After reading through more transcripts, analysis, powerpoints, investor calls and letters than I could ever want, I found that I still had a fever....and the only prescription was more cowbell.
Turns out, that additional analysis of accounts receivable data generated by Philidor has uncovered an odd subset of prescriptions which apparently were never meant to be filled.
As is to be expected of Valeant, it's not straightforward so let's keep it as simple and rhythmic as possible.
On June 23rd, Philidor claims that prescription 40031052 was dispensed and shipped. Philidor's records also show that they are due $973.21 from the the PBM/Processor Caremark.
What is quite odd about this particular receivable is the shipping history associated with this prescription. Instead of originating at R&O on June 23rd, it actually originates in Hammond, Indiana on June 29th, before making its way to R&O in Camarillo, California, where it was received on July 2nd and signed for by "Al." This is troubling for many reasons. At first I thought perhaps it was a return, but that can't be the case, because it's a credit on the receivables. It would also stand to reason that if it were a return, the same exact script number would be referenced with a reimbursement due to Caremark, but this is the only reference to prescription 40031052.
In an even stranger twist there are prescriptions which appear to be billed to payors, but were never shipped into or out of R&O. It's like the Wonka factory for price gouged drugs. As seen here, prescription 40045409 claims to have been filled on July 6th, and shipped on July 7th, with the payor on the hook for $1017.30.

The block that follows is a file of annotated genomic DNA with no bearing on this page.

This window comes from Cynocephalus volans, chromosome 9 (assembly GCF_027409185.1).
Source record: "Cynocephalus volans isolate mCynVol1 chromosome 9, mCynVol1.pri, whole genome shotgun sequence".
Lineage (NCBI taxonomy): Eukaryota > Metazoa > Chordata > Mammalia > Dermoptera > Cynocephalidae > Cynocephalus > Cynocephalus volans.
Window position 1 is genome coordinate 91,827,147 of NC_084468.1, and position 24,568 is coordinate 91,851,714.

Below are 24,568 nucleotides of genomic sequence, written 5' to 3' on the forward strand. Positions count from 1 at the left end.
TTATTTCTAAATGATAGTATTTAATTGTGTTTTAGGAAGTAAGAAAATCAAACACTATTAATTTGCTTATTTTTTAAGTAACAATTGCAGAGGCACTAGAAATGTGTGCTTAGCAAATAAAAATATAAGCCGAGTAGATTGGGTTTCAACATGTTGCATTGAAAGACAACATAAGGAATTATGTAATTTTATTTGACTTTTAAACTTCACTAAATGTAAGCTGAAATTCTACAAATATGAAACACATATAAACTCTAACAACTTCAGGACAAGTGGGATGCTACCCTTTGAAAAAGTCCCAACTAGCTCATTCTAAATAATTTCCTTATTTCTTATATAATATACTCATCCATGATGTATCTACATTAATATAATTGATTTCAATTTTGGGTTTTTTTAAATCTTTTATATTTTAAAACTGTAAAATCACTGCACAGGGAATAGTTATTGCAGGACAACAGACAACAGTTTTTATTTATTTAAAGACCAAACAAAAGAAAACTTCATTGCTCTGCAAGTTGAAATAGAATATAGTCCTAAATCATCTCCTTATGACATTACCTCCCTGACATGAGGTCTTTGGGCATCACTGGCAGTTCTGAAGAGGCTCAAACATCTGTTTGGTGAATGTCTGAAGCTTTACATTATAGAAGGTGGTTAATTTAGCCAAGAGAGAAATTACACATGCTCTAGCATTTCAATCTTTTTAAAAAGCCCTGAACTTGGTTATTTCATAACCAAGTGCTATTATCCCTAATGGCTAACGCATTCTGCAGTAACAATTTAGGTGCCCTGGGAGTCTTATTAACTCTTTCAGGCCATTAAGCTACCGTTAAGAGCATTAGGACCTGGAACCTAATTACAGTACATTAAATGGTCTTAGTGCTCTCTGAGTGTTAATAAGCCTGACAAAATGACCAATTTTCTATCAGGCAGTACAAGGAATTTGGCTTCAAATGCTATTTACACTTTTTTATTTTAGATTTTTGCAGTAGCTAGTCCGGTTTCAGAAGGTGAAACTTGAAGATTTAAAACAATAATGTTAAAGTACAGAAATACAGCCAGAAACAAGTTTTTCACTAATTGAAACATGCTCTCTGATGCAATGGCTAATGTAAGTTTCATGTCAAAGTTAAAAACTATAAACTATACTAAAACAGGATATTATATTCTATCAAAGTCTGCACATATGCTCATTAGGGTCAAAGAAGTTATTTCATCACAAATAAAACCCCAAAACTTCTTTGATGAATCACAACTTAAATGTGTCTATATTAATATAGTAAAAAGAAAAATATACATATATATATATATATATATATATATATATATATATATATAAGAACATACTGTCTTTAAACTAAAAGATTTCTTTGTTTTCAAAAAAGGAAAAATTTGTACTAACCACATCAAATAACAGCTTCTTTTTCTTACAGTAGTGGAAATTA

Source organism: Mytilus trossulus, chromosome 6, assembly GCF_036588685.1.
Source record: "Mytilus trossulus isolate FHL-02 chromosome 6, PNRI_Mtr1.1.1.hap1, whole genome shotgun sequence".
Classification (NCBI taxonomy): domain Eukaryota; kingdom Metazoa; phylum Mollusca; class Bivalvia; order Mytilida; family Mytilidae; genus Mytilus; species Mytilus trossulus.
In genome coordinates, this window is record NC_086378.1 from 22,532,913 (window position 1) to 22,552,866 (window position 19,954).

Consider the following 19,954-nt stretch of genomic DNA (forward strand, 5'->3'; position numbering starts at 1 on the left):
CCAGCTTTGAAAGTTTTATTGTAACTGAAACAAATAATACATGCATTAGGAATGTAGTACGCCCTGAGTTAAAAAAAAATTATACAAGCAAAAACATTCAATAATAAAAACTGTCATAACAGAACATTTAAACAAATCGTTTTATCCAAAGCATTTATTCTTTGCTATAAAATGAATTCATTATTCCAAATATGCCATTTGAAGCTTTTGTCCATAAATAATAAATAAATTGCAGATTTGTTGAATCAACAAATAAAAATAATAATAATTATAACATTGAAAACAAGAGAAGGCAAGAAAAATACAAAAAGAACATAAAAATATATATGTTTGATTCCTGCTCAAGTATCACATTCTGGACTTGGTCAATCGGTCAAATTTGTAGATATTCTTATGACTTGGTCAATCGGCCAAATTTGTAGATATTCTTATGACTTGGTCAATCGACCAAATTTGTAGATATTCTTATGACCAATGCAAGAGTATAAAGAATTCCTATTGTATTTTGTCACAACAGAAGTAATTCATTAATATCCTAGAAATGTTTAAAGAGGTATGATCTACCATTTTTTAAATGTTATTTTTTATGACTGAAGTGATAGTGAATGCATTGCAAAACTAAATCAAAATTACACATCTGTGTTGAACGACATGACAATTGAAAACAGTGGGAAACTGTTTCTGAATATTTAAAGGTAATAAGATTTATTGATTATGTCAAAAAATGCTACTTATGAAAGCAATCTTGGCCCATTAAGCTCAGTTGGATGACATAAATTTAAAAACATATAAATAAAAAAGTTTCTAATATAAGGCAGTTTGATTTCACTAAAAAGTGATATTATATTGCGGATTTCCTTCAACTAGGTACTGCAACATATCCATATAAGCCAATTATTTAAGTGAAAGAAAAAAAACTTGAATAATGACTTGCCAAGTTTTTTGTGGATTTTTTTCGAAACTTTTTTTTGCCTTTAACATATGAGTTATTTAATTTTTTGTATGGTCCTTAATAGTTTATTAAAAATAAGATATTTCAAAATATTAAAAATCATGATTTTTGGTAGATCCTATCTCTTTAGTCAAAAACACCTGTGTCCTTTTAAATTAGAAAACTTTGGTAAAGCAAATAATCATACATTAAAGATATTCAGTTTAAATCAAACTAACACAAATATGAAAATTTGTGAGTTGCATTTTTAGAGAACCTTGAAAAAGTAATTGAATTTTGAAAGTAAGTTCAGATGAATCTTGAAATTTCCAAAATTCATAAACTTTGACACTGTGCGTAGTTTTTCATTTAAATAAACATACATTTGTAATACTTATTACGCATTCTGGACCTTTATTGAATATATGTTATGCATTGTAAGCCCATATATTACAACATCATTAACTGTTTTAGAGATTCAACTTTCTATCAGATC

When you refer to the shipping history for that particular prescription though, you can see it wasn't even scheduled to be picked up until July 9th at 7:46pm, and the scheduled pickup was from Oak Park, IL, destined for Camarillo, California. It never got there though. You can see from its shipping history that it wasn't even scanned in by UPS.
More troubling still for Philidor and Valeant is that these two simple examples are not the only examples uncovered in their accounts receivables. These are just two little plunks of the stick on the cowbell.
Using other pharmacy's provider numbers seems bad enough, but billing for prescriptions which were never filled seems like outright insurance fraud, which would be in addition to whatever insurance fruad they were already perpetrating.
Plunk, plunk, plunk, plunk, plunk, plunk, plunk...
All our times have come.....
For those curious, the origins of these phantom shipments I've uncovered thus far are: